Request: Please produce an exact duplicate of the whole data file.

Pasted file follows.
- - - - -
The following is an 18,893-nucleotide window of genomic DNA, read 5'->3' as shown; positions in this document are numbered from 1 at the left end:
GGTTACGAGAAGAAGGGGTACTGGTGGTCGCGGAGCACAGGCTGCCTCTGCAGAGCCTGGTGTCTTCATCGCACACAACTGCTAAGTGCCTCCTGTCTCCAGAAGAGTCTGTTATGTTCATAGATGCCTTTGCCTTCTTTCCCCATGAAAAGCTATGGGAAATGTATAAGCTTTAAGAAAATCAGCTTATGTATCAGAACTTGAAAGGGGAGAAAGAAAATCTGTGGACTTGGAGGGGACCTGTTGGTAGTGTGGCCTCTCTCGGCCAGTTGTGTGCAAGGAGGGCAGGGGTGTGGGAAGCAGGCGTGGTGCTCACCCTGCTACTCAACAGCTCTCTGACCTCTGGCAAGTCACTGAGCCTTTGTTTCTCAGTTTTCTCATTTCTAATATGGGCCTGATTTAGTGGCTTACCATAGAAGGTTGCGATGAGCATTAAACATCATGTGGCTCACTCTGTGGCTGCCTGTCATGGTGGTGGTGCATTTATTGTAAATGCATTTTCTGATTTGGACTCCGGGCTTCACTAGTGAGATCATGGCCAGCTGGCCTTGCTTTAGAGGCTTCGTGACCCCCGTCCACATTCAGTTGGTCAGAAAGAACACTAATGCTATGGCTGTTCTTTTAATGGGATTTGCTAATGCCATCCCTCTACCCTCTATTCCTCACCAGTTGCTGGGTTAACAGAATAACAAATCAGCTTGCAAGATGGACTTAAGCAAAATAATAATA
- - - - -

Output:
The following is an 18,893-nucleotide window of genomic DNA, read 5'->3' as shown; positions in this document are numbered from 1 at the left end:
GGTTACGAGAAGAAGGGGTACTGGTGGTCGCGGAGCACAGGCTGCCTCTGCAGAGCCTGGTGTCTTCATCGCACACAACTGCTAAGTGCCTCCTGTCTCCAGAAGAGTCTGTTATGTTCATAGATGCCTTTGCCTTCTTTCCCCATGAAAAGCTATGGGAAATGTATAAGCTTTAAGAAAATCAGCTTATGTATCAGAACTTGAAAGGGGAGAAAGAAAATCTGTGGACTTGGAGGGGACCTGTTGGTAGTGTGGCCTCTCTCGGCCAGTTGTGTGCAAGGAGGGCAGGGGTGTGGGAAGCAGGCGTGGTGCTCACCCTGCTACTCAACAGCTCTCTGACCTCTGGCAAGTCACTGAGCCTTTGTTTCTCAGTTTTCTCATTTCTAATATGGGCCTGATTTAGTGGCTTACCATAGAAGGTTGCGATGAGCATTAAACATCATGTGGCTCACTCTGTGGCTGCCTGTCATGGTGGTGGTGCATTTATTGTAAATGCATTTTCTGATTTGGACTCCGGGCTTCACTAGTGAGATCATGGCCAGCTGGCCTTGCTTTAGAGGCTTCGTGACCCCCGTCCACATTCAGTTGGTCAGAAAGAACACTAATGCTATGGCTGTTCTTTTAATGGGATTTGCTAATGCCATCCCTCTACCCTCTATTCCTCACCAGTTGCTGGGTTAACAGAATAACAAATCAGCTTGCAAGATGGACTTAAGCAAAATAATAATA